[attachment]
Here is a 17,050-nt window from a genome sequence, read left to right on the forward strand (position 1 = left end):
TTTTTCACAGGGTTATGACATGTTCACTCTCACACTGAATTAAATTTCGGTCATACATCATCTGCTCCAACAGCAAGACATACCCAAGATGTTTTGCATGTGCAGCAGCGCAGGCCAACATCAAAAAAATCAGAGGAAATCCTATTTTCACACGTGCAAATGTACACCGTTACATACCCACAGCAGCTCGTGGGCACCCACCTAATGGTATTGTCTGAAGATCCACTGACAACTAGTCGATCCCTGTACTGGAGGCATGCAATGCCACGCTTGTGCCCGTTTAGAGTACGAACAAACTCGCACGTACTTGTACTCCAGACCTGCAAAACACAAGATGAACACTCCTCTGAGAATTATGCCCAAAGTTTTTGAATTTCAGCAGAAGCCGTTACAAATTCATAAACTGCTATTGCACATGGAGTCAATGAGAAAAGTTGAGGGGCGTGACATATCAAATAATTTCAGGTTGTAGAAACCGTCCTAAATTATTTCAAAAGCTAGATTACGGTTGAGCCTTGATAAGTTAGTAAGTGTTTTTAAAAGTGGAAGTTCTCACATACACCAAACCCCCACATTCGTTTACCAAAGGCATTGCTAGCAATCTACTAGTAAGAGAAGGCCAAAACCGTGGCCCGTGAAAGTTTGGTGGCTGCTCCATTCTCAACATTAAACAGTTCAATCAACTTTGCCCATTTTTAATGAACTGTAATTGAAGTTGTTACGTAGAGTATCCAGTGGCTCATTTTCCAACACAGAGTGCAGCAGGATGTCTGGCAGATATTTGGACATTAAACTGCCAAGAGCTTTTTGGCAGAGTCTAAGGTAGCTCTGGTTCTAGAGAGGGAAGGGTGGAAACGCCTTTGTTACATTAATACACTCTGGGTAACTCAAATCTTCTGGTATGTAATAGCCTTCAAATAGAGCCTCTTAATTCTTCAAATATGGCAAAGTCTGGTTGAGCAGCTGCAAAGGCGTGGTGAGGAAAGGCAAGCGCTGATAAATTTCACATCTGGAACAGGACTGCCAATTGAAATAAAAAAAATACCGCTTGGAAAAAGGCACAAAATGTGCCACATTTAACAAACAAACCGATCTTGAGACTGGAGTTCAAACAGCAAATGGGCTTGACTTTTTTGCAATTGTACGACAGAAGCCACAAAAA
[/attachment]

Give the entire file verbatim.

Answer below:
Here is a 17,050-nt window from a genome sequence, read left to right on the forward strand (position 1 = left end):
TTTTTCACAGGGTTATGACATGTTCACTCTCACACTGAATTAAATTTCGGTCATACATCATCTGCTCCAACAGCAAGACATACCCAAGATGTTTTGCATGTGCAGCAGCGCAGGCCAACATCAAAAAAATCAGAGGAAATCCTATTTTCACACGTGCAAATGTACACCGTTACATACCCACAGCAGCTCGTGGGCACCCACCTAATGGTATTGTCTGAAGATCCACTGACAACTAGTCGATCCCTGTACTGGAGGCATGCAATGCCACGCTTGTGCCCGTTTAGAGTACGAACAAACTCGCACGTACTTGTACTCCAGACCTGCAAAACACAAGATGAACACTCCTCTGAGAATTATGCCCAAAGTTTTTGAATTTCAGCAGAAGCCGTTACAAATTCATAAACTGCTATTGCACATGGAGTCAATGAGAAAAGTTGAGGGGCGTGACATATCAAATAATTTCAGGTTGTAGAAACCGTCCTAAATTATTTCAAAAGCTAGATTACGGTTGAGCCTTGATAAGTTAGTAAGTGTTTTTAAAAGTGGAAGTTCTCACATACACCAAACCCCCACATTCGTTTACCAAAGGCATTGCTAGCAATCTACTAGTAAGAGAAGGCCAAAACCGTGGCCCGTGAAAGTTTGGTGGCTGCTCCATTCTCAACATTAAACAGTTCAATCAACTTTGCCCATTTTTAATGAACTGTAATTGAAGTTGTTACGTAGAGTATCCAGTGGCTCATTTTCCAACACAGAGTGCAGCAGGATGTCTGGCAGATATTTGGACATTAAACTGCCAAGAGCTTTTTGGCAGAGTCTAAGGTAGCTCTGGTTCTAGAGAGGGAAGGGTGGAAACGCCTTTGTTACATTAATACACTCTGGGTAACTCAAATCTTCTGGTATGTAATAGCCTTCAAATAGAGCCTCTTAATTCTTCAAATATGGCAAAGTCTGGTTGAGCAGCTGCAAAGGCGTGGTGAGGAAAGGCAAGCGCTGATAAATTTCACATCTGGAACAGGACTGCCAATTGAAATAAAAAAAATACCGCTTGGAAAAAGGCACAAAATGTGCCACATTTAACAAACAAACCGATCTTGAGACTGGAGTTCAAACAGCAAATGGGCTTGACTTTTTTGCAATTGTACGACAGAAGCCACAAAAA